The photographs of firefly mimics that in Figure 7-3 are (clockwise from upper left): a cockroach (Blattellinae), Pseudomops septentrionalis (photo by John Hartgerink); a blister beetle (Meloidae), Pseudozonitis sp. (photo by Mike Quinn,; a longhorned beetle (Cerambycidae), Hemierana marginata (photo by Patrick Coin), a net-winged beetle (Lycidae), Plateros sp. (photo by Gayle and Jeanell Stickland), a moth (photo by Shirley Sekarajasingham), a soldier beetle (Cantharidae), Rhagonycha lineola (photo by Patrick Coin).

The Vampire Firefly
The aggressive mimicry behavior of Photuris femmes fatales was described by Lloyd (1965, 1975, 1984). Tom Eisner and his colleagues (1997) showed that Photuris females sequester their prey’s toxic lucibufagins, stockpiling them for their own self-protection. While femmes fatales acquire the vast majority of their lucibufagin from prey, these researchers also found tiny amounts of lucibufagin in some lab-reared Photuris that never had access to Photinus prey. Andres González and his colleagues (1999) noted that Photuris larvae have an endogenous defensive chemical, known as betaine, which carries over into adults and affords them some limited protection against predators. They also showed that females endow their eggs with high concentrations of the lucibufagins that they have sequestered from their prey.

Lloyd & Wing (1983) and Woods et al. (2007) describe hawking by Photuris predators, and Faust et al. (2012) describe the kleptoparasitic behavior of these thieves in the night.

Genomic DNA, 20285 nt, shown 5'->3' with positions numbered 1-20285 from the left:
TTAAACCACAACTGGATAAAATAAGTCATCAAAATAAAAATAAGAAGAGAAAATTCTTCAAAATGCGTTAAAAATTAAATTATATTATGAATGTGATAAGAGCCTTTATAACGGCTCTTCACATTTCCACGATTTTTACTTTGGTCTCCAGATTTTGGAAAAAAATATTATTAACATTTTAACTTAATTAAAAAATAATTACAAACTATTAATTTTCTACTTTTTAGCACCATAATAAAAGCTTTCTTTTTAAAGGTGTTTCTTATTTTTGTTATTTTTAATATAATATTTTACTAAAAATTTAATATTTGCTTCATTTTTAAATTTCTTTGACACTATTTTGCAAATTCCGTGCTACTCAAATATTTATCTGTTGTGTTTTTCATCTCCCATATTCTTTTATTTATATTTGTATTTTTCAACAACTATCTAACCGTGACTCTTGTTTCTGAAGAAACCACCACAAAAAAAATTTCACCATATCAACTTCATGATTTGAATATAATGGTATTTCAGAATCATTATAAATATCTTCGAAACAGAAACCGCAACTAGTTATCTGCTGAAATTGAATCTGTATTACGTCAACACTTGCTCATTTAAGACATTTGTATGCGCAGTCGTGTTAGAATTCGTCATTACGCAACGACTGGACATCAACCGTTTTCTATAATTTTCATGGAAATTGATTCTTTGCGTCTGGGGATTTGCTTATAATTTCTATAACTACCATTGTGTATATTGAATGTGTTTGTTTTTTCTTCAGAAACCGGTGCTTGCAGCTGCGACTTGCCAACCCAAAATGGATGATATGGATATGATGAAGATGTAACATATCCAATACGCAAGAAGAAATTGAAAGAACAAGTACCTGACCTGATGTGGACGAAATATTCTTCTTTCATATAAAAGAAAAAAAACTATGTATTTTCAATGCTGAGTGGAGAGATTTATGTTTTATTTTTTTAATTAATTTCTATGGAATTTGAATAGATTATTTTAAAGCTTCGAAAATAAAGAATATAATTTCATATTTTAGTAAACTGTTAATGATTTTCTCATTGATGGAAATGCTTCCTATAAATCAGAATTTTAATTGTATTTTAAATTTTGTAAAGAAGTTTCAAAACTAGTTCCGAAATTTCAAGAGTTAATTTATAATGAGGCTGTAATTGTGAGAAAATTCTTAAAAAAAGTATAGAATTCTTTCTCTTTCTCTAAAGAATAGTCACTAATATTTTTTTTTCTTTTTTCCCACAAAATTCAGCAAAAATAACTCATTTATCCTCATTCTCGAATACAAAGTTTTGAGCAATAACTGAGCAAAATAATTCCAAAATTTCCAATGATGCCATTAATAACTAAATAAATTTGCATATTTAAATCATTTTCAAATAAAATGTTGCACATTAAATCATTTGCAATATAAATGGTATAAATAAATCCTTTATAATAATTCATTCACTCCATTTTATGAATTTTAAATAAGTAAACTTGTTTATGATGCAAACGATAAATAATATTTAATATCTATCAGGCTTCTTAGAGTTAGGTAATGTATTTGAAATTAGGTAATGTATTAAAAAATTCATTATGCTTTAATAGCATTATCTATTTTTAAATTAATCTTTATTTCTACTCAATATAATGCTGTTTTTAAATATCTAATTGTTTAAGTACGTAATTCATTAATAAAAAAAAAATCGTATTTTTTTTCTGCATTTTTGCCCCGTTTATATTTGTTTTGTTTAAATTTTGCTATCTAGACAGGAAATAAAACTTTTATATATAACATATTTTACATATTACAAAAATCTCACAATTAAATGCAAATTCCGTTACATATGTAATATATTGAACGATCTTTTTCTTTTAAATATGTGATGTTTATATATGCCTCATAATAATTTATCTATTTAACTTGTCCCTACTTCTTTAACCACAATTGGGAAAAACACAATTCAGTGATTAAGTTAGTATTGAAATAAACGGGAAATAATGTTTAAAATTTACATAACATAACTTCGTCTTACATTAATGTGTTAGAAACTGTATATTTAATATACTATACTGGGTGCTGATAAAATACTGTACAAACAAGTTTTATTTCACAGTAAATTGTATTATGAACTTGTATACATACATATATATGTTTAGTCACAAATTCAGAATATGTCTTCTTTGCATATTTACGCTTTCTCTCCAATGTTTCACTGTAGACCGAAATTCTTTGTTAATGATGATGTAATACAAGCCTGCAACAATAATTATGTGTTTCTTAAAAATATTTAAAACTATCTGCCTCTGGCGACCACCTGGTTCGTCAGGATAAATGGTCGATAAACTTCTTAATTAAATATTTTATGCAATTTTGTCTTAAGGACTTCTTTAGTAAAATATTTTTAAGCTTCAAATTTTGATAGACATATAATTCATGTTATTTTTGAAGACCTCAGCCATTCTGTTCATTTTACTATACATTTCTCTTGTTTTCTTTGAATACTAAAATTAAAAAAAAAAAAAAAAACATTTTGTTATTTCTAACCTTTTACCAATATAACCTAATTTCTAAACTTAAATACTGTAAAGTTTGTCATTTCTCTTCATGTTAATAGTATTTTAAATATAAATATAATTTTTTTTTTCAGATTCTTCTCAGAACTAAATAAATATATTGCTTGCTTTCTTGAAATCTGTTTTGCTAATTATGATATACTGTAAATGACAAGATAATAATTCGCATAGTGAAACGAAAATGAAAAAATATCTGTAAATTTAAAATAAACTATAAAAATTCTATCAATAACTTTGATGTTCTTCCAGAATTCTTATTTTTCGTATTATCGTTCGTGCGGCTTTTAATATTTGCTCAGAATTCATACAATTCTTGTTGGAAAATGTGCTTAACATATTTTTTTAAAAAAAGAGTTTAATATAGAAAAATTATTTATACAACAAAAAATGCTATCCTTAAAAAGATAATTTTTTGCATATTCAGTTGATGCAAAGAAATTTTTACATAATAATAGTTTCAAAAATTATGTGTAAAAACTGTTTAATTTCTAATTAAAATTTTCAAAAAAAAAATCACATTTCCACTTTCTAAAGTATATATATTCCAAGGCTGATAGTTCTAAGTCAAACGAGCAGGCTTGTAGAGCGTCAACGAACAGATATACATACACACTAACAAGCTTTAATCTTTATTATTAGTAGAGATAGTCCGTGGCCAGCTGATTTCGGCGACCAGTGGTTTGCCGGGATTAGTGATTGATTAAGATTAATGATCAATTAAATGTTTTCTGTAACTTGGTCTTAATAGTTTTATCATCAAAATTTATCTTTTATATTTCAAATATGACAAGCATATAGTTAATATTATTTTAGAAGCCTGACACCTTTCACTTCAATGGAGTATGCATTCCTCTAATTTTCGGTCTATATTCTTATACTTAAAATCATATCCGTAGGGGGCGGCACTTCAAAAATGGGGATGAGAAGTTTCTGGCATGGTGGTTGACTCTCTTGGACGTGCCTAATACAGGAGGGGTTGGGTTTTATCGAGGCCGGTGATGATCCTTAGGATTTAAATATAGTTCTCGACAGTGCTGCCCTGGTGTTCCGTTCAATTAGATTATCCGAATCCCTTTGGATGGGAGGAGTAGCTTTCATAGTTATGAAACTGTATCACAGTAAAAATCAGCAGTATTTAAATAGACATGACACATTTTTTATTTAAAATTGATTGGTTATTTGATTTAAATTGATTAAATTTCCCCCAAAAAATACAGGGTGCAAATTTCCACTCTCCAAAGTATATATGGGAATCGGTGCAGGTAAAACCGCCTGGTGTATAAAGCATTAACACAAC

Further Exploration

More about Tom Eisner

Web of Stories
This online repository features video interviews with some of the greatest scientists of our time. Tom Eisner is one, and he talks about his life and work in several segments. In Why entomologists eat bugs: A firefly story, Eisner tells how he and Phogel discovered the chemicals that help fireflies defend themselves against predators.

A gifted communicator, Eisner’s 2003 book provides an entertaining account of his many explorations in the land of chemical ecology, vividly illustrated with his own spectacular photographs.

Eisner, T. (2003). For Love of Insects. Belknap Press, Cambridge MA. 464 pp.

Light Snacks: Predation on Fireflies
This short video by the Lewis Lab shows field observations of fireflies under attack by spiders, bugs, and the predatory Photuris femmes fatales, based on research by Sara Lewis, Lynn Faust, and Raphäel De Cock. The Griff Sextet provided the soundtrack, which features scientist and musician Raphäel De Cock on vocals.

More about Warnings and Mimicry
Ruxton and colleagues provide an outstanding and readable explanation, though perhaps a bit technical, of what we know about the evolution of cryptic coloration, warning signals and mimicry in animals.

Ruxton, G.D., T.N. Sherratt, and M.P. Speed (2004). Avoiding Attack: The Evolutionary Ecology of Crypsis, Warning Signals and Mimicry. Oxford University Press, Oxford.

Quite popular when first published in 1863, this 19th century classic chronicles travels through the Amazon basin by Henry William Bates, the British naturalist and insect collector. This wide-ranging and charming account covers natural history, geography, ethnography and more. One admirer, Charles Darwin, called it “the best work of natural history travels ever published in England.” A hundred fifty years down the road, it remains an enviable model of lyrical nature writing.

Bates H.W. (2009). The Naturalist on the River Amazon. Cambridge University Press, Cambridge UK.